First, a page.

The Nature of Joy
The "joy" contemplated in the Book of Mormon passage ["Man is that he might have joy."] is to arise out of man's knowledge of evil as well as of good; through knowing misery, sorrow, pain and suffering; through seeing good and evil locked in awful conflict; through a consciousness of having chosen in that conflict the better part, the good; and not only in having chosen it, but in having wedded it by eternal compact, made it his by right of conquest over evil.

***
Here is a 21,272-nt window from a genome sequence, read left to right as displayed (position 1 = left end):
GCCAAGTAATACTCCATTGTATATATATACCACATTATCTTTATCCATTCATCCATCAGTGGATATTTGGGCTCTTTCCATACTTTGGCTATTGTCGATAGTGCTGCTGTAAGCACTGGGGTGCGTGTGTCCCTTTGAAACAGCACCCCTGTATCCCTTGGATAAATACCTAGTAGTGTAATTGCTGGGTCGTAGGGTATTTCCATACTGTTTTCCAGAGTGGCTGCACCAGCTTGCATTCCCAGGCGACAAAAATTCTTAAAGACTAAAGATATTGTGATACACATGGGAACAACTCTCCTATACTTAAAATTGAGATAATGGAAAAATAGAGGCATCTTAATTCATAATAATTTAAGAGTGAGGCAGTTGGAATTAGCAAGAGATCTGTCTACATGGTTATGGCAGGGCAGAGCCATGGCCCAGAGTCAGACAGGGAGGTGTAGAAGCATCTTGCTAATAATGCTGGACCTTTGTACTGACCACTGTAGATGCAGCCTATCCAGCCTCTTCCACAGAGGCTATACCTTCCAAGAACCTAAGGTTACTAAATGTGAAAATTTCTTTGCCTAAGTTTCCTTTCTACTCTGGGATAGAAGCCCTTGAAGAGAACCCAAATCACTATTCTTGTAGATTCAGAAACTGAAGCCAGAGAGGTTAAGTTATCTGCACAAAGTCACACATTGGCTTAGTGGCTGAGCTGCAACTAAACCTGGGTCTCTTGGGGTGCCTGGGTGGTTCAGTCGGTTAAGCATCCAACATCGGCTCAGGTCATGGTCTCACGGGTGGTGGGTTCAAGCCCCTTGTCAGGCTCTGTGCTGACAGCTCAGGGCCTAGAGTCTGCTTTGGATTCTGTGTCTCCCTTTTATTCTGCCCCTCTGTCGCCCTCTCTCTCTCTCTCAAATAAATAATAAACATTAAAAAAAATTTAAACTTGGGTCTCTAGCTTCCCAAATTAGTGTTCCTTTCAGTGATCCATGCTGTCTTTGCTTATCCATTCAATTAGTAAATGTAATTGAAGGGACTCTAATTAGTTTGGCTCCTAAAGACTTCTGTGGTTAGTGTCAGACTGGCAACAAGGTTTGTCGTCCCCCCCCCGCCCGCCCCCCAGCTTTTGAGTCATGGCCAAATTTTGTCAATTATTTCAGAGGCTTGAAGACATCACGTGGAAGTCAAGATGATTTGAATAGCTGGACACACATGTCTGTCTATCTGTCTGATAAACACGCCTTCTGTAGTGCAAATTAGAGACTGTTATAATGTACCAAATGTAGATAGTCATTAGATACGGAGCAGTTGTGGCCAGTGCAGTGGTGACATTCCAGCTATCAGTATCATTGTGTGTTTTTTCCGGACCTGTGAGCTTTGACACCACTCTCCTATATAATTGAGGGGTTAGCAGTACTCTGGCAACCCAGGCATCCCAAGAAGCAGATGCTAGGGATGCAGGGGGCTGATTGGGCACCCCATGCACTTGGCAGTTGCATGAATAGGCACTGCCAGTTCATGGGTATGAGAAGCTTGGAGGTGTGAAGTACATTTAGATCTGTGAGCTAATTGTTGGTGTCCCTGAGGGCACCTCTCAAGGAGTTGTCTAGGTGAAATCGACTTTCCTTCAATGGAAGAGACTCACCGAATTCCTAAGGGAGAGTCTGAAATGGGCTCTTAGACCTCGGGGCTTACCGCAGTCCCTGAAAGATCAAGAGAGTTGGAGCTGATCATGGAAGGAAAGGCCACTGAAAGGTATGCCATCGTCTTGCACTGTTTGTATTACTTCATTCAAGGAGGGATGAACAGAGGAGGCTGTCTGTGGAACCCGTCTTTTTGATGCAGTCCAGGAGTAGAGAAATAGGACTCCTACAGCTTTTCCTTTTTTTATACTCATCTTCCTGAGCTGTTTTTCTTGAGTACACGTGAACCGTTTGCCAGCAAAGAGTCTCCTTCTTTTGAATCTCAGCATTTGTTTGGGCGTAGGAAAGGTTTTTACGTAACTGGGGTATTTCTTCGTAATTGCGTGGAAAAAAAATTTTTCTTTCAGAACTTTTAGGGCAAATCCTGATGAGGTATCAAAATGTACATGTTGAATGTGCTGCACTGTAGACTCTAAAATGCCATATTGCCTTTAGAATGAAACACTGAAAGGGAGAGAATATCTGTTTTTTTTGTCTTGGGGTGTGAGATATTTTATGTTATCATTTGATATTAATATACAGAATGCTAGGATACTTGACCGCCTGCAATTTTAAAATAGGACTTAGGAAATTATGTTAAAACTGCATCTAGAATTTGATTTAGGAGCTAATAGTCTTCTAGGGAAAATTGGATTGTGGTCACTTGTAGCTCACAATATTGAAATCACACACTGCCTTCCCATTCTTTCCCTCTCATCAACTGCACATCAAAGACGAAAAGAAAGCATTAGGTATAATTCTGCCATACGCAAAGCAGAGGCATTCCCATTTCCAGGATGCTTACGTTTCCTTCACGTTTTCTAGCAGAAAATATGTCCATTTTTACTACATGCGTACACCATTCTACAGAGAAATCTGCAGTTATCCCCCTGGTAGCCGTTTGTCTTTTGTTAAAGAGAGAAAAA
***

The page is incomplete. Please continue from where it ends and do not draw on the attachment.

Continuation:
It is a "joy" that will arise from a consciousness of having "fought the good fight," of having "kept the faith." It will arise from a consciousness of moral, spiritual, and physical strength; of strength gained in conflict; the strength that comes from experience; from having sounded the depths of the soul; from experiencing all the emotions of which the mind is susceptible; from testing all the qualities and strength of the intellect.
- by Elder B. H. Roberts
For Latter-day Saints